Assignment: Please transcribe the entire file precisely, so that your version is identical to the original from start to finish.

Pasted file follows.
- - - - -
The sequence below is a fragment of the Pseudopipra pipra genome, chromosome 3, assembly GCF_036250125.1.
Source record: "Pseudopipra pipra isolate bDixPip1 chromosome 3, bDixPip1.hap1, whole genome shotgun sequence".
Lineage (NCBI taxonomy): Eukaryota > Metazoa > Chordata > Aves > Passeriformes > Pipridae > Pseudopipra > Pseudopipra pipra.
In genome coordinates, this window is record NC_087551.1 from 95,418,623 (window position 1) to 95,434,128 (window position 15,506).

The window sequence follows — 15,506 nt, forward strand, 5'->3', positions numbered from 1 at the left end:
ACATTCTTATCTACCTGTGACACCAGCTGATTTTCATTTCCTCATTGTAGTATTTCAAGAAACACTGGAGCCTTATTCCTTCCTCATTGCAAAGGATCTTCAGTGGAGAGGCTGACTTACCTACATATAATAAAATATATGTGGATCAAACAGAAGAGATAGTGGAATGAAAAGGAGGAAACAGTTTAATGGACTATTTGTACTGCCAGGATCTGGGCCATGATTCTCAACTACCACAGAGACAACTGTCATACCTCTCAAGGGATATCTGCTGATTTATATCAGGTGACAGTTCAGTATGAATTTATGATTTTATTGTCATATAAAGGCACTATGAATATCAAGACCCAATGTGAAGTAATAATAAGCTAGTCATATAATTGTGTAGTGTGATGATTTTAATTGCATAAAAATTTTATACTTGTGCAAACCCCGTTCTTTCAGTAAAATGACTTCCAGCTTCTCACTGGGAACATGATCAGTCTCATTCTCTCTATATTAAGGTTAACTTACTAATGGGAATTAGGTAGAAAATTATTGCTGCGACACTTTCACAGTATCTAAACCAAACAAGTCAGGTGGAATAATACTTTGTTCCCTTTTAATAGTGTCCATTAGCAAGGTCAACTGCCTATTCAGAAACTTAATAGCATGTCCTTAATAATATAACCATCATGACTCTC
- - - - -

The sequence below is a fragment of the Pseudopipra pipra genome, chromosome 3, assembly GCF_036250125.1.
Source record: "Pseudopipra pipra isolate bDixPip1 chromosome 3, bDixPip1.hap1, whole genome shotgun sequence".
Lineage (NCBI taxonomy): Eukaryota > Metazoa > Chordata > Aves > Passeriformes > Pipridae > Pseudopipra > Pseudopipra pipra.
In genome coordinates, this window is record NC_087551.1 from 95,418,623 (window position 1) to 95,434,128 (window position 15,506).

The window sequence follows — 15,506 nt, forward strand, 5'->3', positions numbered from 1 at the left end:
ACATTCTTATCTACCTGTGACACCAGCTGATTTTCATTTCCTCATTGTAGTATTTCAAGAAACACTGGAGCCTTATTCCTTCCTCATTGCAAAGGATCTTCAGTGGAGAGGCTGACTTACCTACATATAATAAAATATATGTGGATCAAACAGAAGAGATAGTGGAATGAAAAGGAGGAAACAGTTTAATGGACTATTTGTACTGCCAGGATCTGGGCCATGATTCTCAACTACCACAGAGACAACTGTCATACCTCTCAAGGGATATCTGCTGATTTATATCAGGTGACAGTTCAGTATGAATTTATGATTTTATTGTCATATAAAGGCACTATGAATATCAAGACCCAATGTGAAGTAATAATAAGCTAGTCATATAATTGTGTAGTGTGATGATTTTAATTGCATAAAAATTTTATACTTGTGCAAACCCCGTTCTTTCAGTAAAATGACTTCCAGCTTCTCACTGGGAACATGATCAGTCTCATTCTCTCTATATTAAGGTTAACTTACTAATGGGAATTAGGTAGAAAATTATTGCTGCGACACTTTCACAGTATCTAAACCAAACAAGTCAGGTGGAATAATACTTTGTTCCCTTTTAATAGTGTCCATTAGCAAGGTCAACTGCCTATTCAGAAACTTAATAGCATGTCCTTAATAATATAACCATCATGACTCTC